A Prospective Study of Male Depression, Psychotropic Medication Use, and Fecundability. American journal of men's health Yland, J. J., McKinnon, C. J., Hatch, E. E., Eisenberg, M. L., Nillni, Y. I., Rothman, K. J., Wise, L. A. 2022; 16 (1): 15579883221075520


We examined the associations of male depression and psychotropic medication use with fecundability in a North American preconception cohort study (2013-2020). Men aged =21 years completed a baseline questionnaire with questions on history of diagnosed depression, the Major Depression Inventory (MDI), and psychotropic medication use. Pregnancy status was updated via bimonthly female follow-up questionnaires until pregnancy or 12 menstrual cycles, whichever occurred first. Analyses were restricted to 2,398 couples attempting conception for =6 menstrual cycles at entry. We fit proportional probabilities models to estimate fecundability ratios (FRs) and 95% confidence intervals (CIs), adjusting for age (male and female), education, (male and female), race/ethnicity, physical activity, alcohol intake, body mass index, smoking, and having previously impregnated a partner. Nearly 12% of participants reported a depression diagnosis; 90.6% had low depressive symptoms (MDI <20), 3.5% had mild symptoms (MDI: 20-24), 2.7% had moderate symptoms (MDI: 25-29), and 3.3% had severe symptoms (MDI: =30). A total of 8.8% of participants reported current use of psychotropic medications. History of depression was associated with slightly reduced fecundability, although this result was also reasonably compatible with chance (FR = 0.89; 95% CI: [0.76, 1.04]). FRs for mild, moderate, and severe compared with low depressive symptoms were 0.89 (95% CI: [0.66, 1.21]), 0.90 (95% CI: [0.62, 1.31]), and 0.88 (95% CI: [0.65, 1.20]), respectively. This indicates little evidence of a dose-response relationship for depressive symptoms with fecundability, although estimates were imprecise. Current psychotropic medication use mediated 44% of the association between depressive symptoms and fecundability.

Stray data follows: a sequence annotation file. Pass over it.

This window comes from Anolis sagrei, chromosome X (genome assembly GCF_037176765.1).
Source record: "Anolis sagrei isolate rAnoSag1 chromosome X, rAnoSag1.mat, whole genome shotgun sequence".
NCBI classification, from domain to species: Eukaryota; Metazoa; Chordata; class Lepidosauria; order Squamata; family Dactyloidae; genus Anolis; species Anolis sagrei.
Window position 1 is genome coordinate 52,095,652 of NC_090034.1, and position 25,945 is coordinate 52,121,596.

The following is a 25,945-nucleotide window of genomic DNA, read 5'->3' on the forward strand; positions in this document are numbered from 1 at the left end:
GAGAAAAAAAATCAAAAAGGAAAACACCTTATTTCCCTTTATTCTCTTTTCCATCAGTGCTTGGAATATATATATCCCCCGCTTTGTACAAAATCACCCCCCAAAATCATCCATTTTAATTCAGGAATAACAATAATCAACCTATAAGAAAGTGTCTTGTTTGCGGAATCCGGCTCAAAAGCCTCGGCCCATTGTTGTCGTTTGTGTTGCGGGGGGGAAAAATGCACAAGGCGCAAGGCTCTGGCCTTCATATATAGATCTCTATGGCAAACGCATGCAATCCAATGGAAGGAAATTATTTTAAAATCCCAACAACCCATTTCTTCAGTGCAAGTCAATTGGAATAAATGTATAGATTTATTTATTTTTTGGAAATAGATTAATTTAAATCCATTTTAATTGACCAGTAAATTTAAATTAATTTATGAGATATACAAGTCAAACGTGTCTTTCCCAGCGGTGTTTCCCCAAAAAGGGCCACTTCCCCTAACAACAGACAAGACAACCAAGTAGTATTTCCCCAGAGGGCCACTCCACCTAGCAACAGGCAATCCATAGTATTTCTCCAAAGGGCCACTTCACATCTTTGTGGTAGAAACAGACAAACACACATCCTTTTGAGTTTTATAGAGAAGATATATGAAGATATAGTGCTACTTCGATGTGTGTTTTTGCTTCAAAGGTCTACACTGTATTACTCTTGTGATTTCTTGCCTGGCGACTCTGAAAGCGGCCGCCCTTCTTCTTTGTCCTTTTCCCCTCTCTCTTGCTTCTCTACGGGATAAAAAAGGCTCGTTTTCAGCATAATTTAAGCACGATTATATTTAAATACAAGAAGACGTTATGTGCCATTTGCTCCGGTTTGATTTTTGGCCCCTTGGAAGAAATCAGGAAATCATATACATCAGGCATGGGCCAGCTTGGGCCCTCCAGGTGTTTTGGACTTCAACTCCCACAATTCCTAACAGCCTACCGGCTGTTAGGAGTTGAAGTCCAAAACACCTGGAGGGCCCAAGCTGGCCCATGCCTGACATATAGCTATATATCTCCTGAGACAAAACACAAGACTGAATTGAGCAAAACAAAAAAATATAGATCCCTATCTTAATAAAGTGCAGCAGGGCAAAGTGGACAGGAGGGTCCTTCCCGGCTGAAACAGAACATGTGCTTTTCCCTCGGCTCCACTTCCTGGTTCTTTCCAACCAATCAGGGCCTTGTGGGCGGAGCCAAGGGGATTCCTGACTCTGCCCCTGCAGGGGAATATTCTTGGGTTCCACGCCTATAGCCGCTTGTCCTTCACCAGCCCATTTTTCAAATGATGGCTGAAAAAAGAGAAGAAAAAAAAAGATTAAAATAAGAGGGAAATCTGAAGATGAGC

View details for DOI 10.1177/15579883221075520

View details for PubMedID 35144505